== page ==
The Independent Student Newspaper of St. John's University

The Torch

The Independent Student Newspaper of St. John's University

The Torch

The Independent Student Newspaper of St. John's University

The Torch

Silencing American Students Through Doxxing Is Unconstitutional

Universities Should Do More to Protect Students From Doxxing
Torch Photo / Malak Kassem

The recent conflict between Israel and Palestine has sparked an uptick in student activism across American campuses. Students have been participating in protests, walk-outs, sit-ins, teach-ins and other forms of solidarity on both sides. Alongside student activism, doxxing has been a key reaction, particularly towards pro-Palestinian voices.

The act of doxxing means to reveal private information about a person such as their full names, addresses, phone numbers or pictures in an attempt to “expose” individuals on what a person or organization deems harmful or embarrassing. One might be motivated to dox another due to personal revenge or political disagreement. 

Doxxing tends to be done online, however, doxxing trucks have made prominent appearances on college campuses in recent weeks. Photos and names of the students who have voiced support for Palestine have been displayed on mobile billboards circling campuses and surrounding neighborhoods. 

Fortunately, there haven’t been any reports regarding St. John’s student facing doxxing, however, four online sites had published the names, class years, past employment, social media platforms, photos and hometowns of Harvard students who had signed a statement holding Israel responsible for the ongoing violence.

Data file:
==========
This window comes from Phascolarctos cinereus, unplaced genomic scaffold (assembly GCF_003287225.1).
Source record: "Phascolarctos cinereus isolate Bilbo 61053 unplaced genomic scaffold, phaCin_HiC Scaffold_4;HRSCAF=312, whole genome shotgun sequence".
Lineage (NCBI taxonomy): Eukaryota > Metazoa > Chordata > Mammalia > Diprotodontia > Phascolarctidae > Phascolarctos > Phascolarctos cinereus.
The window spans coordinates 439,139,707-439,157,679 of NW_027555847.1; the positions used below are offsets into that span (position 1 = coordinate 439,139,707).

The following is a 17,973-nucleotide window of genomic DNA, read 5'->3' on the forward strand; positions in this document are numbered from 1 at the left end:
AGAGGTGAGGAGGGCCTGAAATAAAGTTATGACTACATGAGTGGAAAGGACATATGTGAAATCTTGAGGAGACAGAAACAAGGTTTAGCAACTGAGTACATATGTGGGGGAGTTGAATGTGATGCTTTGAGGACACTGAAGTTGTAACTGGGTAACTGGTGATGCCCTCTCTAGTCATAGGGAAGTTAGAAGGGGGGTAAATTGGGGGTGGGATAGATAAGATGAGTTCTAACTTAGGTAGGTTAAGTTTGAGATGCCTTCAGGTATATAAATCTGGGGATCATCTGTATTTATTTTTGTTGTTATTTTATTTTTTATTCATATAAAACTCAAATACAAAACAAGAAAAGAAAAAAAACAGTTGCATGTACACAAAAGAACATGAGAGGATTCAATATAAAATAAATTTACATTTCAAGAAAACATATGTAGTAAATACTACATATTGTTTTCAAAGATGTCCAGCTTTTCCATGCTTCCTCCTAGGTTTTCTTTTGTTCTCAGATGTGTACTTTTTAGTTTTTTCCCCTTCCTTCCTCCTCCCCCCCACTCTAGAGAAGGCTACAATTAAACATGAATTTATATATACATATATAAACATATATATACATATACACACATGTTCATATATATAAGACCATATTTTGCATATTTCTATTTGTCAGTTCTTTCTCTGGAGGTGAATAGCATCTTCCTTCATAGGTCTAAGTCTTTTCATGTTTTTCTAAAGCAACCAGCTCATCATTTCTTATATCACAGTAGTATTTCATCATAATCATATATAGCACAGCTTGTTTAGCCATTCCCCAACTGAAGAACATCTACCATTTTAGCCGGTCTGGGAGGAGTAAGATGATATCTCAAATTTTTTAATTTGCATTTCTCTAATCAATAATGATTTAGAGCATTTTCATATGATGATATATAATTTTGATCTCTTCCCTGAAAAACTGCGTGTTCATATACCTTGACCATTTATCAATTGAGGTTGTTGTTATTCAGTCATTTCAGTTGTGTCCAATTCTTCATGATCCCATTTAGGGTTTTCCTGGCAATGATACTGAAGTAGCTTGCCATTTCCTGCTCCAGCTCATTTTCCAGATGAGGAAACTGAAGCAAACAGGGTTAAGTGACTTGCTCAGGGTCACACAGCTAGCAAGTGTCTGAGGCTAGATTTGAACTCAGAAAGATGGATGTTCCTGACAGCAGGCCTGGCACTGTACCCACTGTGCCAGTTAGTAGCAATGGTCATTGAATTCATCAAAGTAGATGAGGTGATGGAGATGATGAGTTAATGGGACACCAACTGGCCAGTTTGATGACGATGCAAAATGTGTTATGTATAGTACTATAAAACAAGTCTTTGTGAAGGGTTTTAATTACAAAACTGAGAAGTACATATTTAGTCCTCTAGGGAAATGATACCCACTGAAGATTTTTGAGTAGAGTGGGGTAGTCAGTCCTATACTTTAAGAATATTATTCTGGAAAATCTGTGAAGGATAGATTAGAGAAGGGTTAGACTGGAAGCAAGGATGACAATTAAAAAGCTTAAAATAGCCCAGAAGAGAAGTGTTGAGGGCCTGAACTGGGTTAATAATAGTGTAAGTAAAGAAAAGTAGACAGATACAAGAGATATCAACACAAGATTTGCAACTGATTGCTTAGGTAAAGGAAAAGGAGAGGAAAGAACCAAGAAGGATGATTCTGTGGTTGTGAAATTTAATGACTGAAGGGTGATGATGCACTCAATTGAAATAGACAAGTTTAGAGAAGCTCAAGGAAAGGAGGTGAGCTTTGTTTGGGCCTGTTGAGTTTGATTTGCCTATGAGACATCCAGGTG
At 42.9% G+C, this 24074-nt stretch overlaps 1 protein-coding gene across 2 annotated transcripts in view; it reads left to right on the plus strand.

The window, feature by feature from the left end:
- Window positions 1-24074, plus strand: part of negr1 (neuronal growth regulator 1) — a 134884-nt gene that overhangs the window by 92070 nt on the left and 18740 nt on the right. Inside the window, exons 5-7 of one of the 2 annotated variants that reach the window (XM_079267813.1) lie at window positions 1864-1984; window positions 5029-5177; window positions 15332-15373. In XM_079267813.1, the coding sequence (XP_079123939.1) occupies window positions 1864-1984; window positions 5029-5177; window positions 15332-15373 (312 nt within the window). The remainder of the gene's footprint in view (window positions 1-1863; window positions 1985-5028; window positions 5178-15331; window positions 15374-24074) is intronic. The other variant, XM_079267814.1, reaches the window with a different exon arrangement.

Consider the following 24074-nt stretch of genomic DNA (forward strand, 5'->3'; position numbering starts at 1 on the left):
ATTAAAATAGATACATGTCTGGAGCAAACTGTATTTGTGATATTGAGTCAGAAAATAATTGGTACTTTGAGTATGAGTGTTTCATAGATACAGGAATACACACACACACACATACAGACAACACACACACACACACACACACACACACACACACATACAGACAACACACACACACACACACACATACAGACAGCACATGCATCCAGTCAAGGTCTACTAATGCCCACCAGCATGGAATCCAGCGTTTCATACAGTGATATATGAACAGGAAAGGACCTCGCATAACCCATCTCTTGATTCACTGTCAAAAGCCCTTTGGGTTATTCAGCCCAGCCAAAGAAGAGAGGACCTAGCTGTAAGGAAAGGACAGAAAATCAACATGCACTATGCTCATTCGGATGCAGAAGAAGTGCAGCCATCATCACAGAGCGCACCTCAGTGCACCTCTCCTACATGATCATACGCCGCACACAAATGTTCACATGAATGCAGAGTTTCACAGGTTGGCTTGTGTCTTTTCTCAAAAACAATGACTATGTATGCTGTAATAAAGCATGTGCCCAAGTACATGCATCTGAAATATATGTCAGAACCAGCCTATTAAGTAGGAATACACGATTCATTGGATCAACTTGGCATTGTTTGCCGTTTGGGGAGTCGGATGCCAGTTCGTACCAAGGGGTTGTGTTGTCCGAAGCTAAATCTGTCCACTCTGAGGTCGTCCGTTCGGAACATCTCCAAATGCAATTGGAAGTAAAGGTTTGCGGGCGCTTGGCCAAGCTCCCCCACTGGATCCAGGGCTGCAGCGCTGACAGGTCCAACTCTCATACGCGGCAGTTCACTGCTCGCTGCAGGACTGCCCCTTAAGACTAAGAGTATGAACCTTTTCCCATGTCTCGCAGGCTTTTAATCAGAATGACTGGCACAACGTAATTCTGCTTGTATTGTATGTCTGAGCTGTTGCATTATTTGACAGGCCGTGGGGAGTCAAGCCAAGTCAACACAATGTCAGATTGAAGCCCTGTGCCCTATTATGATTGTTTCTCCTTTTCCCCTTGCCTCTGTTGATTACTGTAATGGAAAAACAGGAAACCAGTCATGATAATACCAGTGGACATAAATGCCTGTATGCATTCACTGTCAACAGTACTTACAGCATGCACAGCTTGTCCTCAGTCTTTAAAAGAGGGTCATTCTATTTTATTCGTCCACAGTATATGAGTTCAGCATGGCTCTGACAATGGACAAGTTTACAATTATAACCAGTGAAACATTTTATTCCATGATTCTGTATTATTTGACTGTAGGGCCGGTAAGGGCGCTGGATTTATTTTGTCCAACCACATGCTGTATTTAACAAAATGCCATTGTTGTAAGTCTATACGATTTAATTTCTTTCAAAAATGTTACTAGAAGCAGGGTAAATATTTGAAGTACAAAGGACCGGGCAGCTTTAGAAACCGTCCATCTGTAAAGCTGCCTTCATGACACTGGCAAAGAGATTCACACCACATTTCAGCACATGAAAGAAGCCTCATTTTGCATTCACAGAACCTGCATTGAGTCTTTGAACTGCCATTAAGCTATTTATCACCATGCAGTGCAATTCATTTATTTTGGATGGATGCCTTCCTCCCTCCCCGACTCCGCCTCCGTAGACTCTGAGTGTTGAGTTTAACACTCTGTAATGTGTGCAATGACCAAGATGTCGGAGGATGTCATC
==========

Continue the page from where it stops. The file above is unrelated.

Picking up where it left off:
Doxxing has not only taken place at Harvard, but at other schools across the country, such as Yale, Columbia and George Washington

Personal information made public poses threats to these students. By revealing details about their identity and whereabouts, organizations that participate in doxxing put students in physical danger and make them more susceptible targets of hate. 

Doxxing threatens students’ rights to freedom of speech. The First Amendment states that “Congress shall make no law respecting an establishment of religion, or prohibiting the free exercise thereof; or abridging the freedom of speech, or of the press; or the right of the people peaceably to assemble…” 

Students must have the right to express their opposition to local, institutional or government affairs and should be protected in doing so.

By putting students in a position in which they have to choose between safety and freedom of expression, the situation begins to resemble those in dictatorships, rather than a democracy. As Americans, regardless of our positions in politics or religion, we all have a right to speak our minds without facing punishment. 

While there is no law directly prohibiting doxxing, the US Interstate Stalking Statute “prohibits the use of any interactive computer service in a ‘course of conduct’ that places a person in a reasonable fear of death or serious bodily injury or causes substantial emotional distress to a person.”

While the person or organization that publishes personal information about pro-Palestinian protesters may do so in an attempt to limit employment opportunities, such as the many law firms in the country who have retracted employment offers from pro-Palestinian students, it’s critical to trace the intentions of doxxing and the effects it has on student activists.The information is made available to the public, so someone who does have the intention of causing physical harm or emotional distress, will now have the ability to do so because doxxers have made that possible.

When universities stumble to stand up for freedom of speech and the constitution, they are not only fueling the fire of hate and division but also telling us a message: Speech isn’t so free, afterall. 

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